California Folk Dance Traditions Instruction Booklet
The Booklet contains 9 simple dances, a song for the waltz, a paragraph on history of the word, Fandango,
Author's note, follow-up questions for teachers and students, blank page for teacher's notes.
Please note if you already have the Instruction Booklet and CD; scroll down to "How to use this instruction booklet..."
AVAILABLE NOW! **California Folk Dance Traditions Instruction Booklet and CD. Created by Deborah Fischbach and The Alta California Orchestra
as part of
American Masterpieces-California Residency Program; retail $22.00
Wholesale and NPO orders: please call, International orders: e-mail order items with shipping address and
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Call Deborah 707 937 2133 e-mail director@InstituteforTraditionalStudies.org
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*Las Blancas Flores (Waltz with words and chords for the Song), Partner Positions and Three Waltz Styles
*La Varsouvianna de Watsonville (European couple dance AKA Put your Little Foot)
*El Coyote (California native game dance)
*La Contradanza (Any 2 part waltz, such as the Broom dance)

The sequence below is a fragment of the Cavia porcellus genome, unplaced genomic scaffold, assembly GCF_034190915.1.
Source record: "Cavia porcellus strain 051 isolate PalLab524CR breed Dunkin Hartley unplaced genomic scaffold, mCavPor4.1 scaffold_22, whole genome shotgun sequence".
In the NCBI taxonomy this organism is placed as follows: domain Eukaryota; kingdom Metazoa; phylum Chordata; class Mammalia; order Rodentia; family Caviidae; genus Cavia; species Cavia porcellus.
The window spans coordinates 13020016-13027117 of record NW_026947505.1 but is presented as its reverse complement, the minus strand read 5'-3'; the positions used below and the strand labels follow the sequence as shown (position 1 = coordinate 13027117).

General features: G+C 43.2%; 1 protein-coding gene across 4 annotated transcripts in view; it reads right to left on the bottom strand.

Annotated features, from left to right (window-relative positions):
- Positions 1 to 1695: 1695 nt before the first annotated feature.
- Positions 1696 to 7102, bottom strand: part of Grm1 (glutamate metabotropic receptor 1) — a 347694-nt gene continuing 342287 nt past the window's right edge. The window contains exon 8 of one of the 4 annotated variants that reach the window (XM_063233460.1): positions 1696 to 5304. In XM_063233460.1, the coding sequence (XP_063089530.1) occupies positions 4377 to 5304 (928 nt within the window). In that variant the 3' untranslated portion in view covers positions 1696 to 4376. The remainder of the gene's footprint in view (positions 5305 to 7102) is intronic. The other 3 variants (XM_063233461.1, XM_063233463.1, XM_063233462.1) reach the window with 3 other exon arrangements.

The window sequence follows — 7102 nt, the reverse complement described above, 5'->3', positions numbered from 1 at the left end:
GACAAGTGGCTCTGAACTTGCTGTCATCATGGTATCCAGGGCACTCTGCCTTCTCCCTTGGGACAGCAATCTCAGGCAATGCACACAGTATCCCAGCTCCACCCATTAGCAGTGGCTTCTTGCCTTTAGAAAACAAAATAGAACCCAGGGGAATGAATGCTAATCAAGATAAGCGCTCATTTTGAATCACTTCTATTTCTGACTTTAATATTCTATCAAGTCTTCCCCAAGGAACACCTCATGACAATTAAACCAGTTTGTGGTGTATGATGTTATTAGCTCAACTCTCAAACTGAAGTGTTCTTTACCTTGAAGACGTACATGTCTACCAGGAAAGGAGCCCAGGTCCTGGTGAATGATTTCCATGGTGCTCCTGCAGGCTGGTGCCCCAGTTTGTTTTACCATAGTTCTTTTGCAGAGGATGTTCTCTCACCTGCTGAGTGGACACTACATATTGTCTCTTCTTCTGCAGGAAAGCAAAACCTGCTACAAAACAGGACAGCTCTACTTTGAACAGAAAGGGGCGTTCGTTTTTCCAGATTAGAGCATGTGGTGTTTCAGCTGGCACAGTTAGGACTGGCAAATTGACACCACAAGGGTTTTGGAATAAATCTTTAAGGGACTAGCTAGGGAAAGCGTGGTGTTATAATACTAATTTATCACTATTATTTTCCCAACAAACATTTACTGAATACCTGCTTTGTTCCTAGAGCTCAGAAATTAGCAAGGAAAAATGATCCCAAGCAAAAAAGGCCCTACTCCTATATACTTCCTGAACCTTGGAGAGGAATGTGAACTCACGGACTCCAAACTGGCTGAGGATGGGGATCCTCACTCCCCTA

*La Contradanza de Sonoma (A variation on ‘La Empanadas’ native to California)
*Heel and Toe Polka (European Polka)
*C’est la Fille de la Meunière (The Miller’s daughter, bridge dance from French Countryside)
*Saut du Lapin (Jump of the Rabbit, a fun circle dance from Southern France)
*Tarentella (A lively dance from Southern Italy)
SAMPLES from the book: below; Cover art by Melissa Fischbach; "Dancing into the book!" with sponsor's logos: and below that; Inside, sample text and figures by Deborah Fischbach; "Dance Instruction!"
Author's notes on Fandango and dance instruction:
The Fandango evolved from Spain and later came simply to mean dance generally. The earlier Fandangos had a set order
of dances with a Dancing Master or “Tecolero” leading each dance. Fandangos became the informal dances of the rancher during the